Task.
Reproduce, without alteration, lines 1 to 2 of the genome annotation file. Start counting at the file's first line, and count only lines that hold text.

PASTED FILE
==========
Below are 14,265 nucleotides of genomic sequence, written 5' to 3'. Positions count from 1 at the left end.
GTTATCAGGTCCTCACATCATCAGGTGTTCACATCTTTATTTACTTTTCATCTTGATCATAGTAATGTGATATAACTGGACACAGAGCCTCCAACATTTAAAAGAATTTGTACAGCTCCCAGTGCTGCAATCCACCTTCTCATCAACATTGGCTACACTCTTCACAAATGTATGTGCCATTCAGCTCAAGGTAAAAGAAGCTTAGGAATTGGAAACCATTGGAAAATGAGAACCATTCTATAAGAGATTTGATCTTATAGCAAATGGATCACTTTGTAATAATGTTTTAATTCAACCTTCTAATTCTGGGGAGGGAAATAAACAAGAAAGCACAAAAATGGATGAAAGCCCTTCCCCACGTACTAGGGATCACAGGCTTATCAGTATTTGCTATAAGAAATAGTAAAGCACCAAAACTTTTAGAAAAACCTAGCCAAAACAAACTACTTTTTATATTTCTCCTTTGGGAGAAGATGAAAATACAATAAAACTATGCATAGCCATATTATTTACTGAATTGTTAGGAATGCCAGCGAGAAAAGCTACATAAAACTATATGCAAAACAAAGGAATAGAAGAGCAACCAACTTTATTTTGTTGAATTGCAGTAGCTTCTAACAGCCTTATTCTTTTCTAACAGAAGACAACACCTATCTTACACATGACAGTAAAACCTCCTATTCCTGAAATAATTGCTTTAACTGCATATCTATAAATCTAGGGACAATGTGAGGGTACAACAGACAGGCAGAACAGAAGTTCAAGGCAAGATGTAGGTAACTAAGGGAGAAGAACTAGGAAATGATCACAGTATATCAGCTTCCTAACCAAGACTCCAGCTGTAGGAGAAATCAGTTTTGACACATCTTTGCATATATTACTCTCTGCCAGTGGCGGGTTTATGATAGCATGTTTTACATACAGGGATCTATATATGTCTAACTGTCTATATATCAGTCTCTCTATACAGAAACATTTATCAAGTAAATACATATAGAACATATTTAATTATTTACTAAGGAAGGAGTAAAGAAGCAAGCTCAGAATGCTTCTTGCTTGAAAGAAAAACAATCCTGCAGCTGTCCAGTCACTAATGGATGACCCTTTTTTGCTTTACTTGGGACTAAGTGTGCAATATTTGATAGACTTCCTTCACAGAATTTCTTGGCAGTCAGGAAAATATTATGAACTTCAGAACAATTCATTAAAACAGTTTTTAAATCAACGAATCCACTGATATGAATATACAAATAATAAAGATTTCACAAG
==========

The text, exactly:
Below are 14,265 nucleotides of genomic sequence, written 5' to 3'. Positions count from 1 at the left end.
GTTATCAGGTCCTCACATCATCAGGTGTTCACATCTTTATTTACTTTTCATCTTGATCATAGTAATGTGATATAACTGGACACAGAGCCTCCAACATTTAAAAGAATTTGTACAGCTCCCAGTGCTGCAATCCACCTTCTCATCAACATTGGCTACACTCTTCACAAATGTATGTGCCATTCAGCTCAAGGTAAAAGAAGCTTAGGAATTGGAAACCATTGGAAAATGAGAACCATTCTATAAGAGATTTGATCTTATAGCAAATGGATCACTTTGTAATAATGTTTTAATTCAACCTTCTAATTCTGGGGAGGGAAATAAACAAGAAAGCACAAAAATGGATGAAAGCCCTTCCCCACGTACTAGGGATCACAGGCTTATCAGTATTTGCTATAAGAAATAGTAAAGCACCAAAACTTTTAGAAAAACCTAGCCAAAACAAACTACTTTTTATATTTCTCCTTTGGGAGAAGATGAAAATACAATAAAACTATGCATAGCCATATTATTTACTGAATTGTTAGGAATGCCAGCGAGAAAAGCTACATAAAACTATATGCAAAACAAAGGAATAGAAGAGCAACCAACTTTATTTTGTTGAATTGCAGTAGCTTCTAACAGCCTTATTCTTTTCTAACAGAAGACAACACCTATCTTACACATGACAGTAAAACCTCCTATTCCTGAAATAATTGCTTTAACTGCATATCTATAAATCTAGGGACAATGTGAGGGTACAACAGACAGGCAGAACAGAAGTTCAAGGCAAGATGTAGGTAACTAAGGGAGAAGAACTAGGAAATGATCACAGTATATCAGCTTCCTAACCAAGACTCCAGCTGTAGGAGAAATCAGTTTTGACACATCTTTGCATATATTACTCTCTGCCAGTGGCGGGTTTATGATAGCATGTTTTACATACAGGGATCTATATATGTCTAACTGTCTATATATCAGTCTCTCTATACAGAAACATTTATCAAGTAAATACATATAGAACATATTTAATTATTTACTAAGGAAGGAGTAAAGAAGCAAGCTCAGAATGCTTCTTGCTTGAAAGAAAAACAATCCTGCAGCTGTCCAGTCACTAATGGATGACCCTTTTTTGCTTTACTTGGGACTAAGTGTGCAATATTTGATAGACTTCCTTCACAGAATTTCTTGGCAGTCAGGAAAATATTATGAACTTCAGAACAATTCATTAAAACAGTTTTTAAATCAACGAATCCACTGATATGAATATACAAATAATAAAGATTTCACAAG